Can fees on shoes, tolls on sidewalks and subsidies for SUVs help solve New Jersey’s transportation funding problem?
New Jersey, and the entire region, can learn from New York’s success how best to invest in economic growth.
This is the first in a series of articles from our friends at NJ Spotlight laying out the critical policy challenges that the next governor and Legislature will face, as well as their positions on these issues.
Unless we focus on difficult, long-term issues, we risk making New Jersey less competitive and hindering our future growth and prosperity.
A new report examines a range of technology-driven innovations that have the potential to disrupt the traditional processes of planning and development.
The billions needed to upgrade New Jersey’s infrastructure will climb even higher in wake of Hurricane Sandy.
During National Walk and Bike to School month, we look at some compelling reasons to make it easier for schoolchildren to walk or bike to school – most notably increased physical activity and reduced traffic. The new federal transportation legislation includes funding for cycling and walking programs and infrastructure, but also enough flexibility that those funds might get diverted for other uses. We urge the New Jersey state DOT to keep bicycle and pedestrian funding, and we encourage the development of more communities where housing and schools are within walking distance of each other.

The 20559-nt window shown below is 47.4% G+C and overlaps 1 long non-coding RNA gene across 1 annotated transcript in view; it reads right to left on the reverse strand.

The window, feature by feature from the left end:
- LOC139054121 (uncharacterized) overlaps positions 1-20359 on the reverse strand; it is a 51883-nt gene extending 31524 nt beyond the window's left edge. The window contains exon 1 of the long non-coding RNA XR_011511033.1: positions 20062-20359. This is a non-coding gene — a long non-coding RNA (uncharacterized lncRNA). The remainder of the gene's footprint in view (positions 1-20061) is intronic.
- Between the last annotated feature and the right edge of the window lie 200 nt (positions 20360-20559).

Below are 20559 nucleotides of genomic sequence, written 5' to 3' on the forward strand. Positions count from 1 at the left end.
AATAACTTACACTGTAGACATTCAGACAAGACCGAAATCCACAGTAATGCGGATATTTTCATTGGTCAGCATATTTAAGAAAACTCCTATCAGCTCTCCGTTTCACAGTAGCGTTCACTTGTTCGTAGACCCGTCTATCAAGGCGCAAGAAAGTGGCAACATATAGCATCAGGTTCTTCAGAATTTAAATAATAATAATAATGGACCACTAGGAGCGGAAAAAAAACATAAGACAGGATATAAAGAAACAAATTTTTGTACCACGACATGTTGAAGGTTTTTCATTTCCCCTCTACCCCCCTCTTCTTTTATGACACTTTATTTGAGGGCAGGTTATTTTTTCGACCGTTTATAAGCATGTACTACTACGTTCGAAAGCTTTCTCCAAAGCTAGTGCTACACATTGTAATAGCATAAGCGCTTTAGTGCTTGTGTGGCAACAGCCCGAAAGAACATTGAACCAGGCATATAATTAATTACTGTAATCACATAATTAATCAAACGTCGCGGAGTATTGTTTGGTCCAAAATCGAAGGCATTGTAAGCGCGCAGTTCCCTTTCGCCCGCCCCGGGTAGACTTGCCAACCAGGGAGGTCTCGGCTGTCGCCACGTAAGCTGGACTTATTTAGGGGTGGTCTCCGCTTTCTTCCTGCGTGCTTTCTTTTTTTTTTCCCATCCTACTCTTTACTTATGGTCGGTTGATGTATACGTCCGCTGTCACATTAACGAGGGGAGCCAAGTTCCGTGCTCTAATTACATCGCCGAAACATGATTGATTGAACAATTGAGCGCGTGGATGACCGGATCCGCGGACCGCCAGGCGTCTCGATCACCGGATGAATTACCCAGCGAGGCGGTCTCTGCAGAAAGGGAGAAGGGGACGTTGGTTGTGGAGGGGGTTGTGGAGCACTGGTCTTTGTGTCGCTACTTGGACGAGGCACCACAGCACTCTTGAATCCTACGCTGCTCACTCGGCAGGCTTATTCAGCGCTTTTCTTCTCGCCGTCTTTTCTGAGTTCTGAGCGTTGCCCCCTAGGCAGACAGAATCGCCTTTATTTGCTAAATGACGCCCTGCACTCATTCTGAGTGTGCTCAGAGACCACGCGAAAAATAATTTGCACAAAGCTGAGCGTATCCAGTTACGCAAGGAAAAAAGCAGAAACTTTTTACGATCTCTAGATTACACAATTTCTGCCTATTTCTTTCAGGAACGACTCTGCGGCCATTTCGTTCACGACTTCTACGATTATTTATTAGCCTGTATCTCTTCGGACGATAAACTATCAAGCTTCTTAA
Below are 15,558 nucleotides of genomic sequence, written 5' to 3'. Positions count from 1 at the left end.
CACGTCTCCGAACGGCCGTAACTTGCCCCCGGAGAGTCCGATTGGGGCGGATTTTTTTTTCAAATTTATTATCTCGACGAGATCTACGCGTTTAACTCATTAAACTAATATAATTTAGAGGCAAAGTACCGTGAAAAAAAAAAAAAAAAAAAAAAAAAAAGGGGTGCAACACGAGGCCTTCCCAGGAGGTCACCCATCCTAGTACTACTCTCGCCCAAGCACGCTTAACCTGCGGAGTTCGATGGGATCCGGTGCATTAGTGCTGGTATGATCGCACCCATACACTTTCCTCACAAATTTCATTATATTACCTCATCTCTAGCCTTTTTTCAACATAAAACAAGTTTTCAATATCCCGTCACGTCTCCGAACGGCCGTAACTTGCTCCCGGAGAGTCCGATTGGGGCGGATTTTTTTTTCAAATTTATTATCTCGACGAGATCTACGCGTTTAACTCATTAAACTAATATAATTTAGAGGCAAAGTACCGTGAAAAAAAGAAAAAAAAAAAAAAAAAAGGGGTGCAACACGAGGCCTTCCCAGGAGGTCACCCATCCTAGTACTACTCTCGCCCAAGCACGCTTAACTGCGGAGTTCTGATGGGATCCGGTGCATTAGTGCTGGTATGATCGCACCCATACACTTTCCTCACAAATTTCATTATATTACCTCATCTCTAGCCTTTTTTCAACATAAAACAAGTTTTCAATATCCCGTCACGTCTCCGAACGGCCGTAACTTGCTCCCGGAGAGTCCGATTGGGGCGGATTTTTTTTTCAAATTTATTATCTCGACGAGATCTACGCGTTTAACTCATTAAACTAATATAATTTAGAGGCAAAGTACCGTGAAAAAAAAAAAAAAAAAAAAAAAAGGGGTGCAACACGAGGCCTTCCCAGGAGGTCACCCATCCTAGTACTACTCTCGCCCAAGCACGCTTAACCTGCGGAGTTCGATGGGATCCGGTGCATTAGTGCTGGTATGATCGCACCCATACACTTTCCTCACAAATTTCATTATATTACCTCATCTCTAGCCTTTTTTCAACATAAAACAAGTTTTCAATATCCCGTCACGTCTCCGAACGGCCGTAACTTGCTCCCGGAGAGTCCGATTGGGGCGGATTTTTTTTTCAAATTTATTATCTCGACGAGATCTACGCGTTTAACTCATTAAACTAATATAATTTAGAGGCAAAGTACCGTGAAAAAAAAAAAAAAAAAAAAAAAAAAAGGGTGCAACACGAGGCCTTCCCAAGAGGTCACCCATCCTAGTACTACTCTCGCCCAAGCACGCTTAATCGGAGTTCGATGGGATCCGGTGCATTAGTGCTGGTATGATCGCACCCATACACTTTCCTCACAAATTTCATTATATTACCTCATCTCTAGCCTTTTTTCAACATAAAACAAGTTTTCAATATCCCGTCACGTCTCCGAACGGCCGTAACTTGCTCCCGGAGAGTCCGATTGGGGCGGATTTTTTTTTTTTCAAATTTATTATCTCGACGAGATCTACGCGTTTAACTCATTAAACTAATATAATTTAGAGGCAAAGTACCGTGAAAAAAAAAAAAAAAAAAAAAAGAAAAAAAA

It is critical to New Jersey’s prosperity to maintain a safe and reliable transportation system, and the state must find stable, sustainable funding for it from sources other than debt.
The cancellation of the ARC Tunnel does not mean the purchase of dual-mode locomotives is now unnecessary. These locomotives can still provide one-seat rides to many commuters.
New data show that more New Jersey commuters are relying on transit to get to work, and that, even with the decentralization of employment, there has been no increase in the percentage of solo drivers.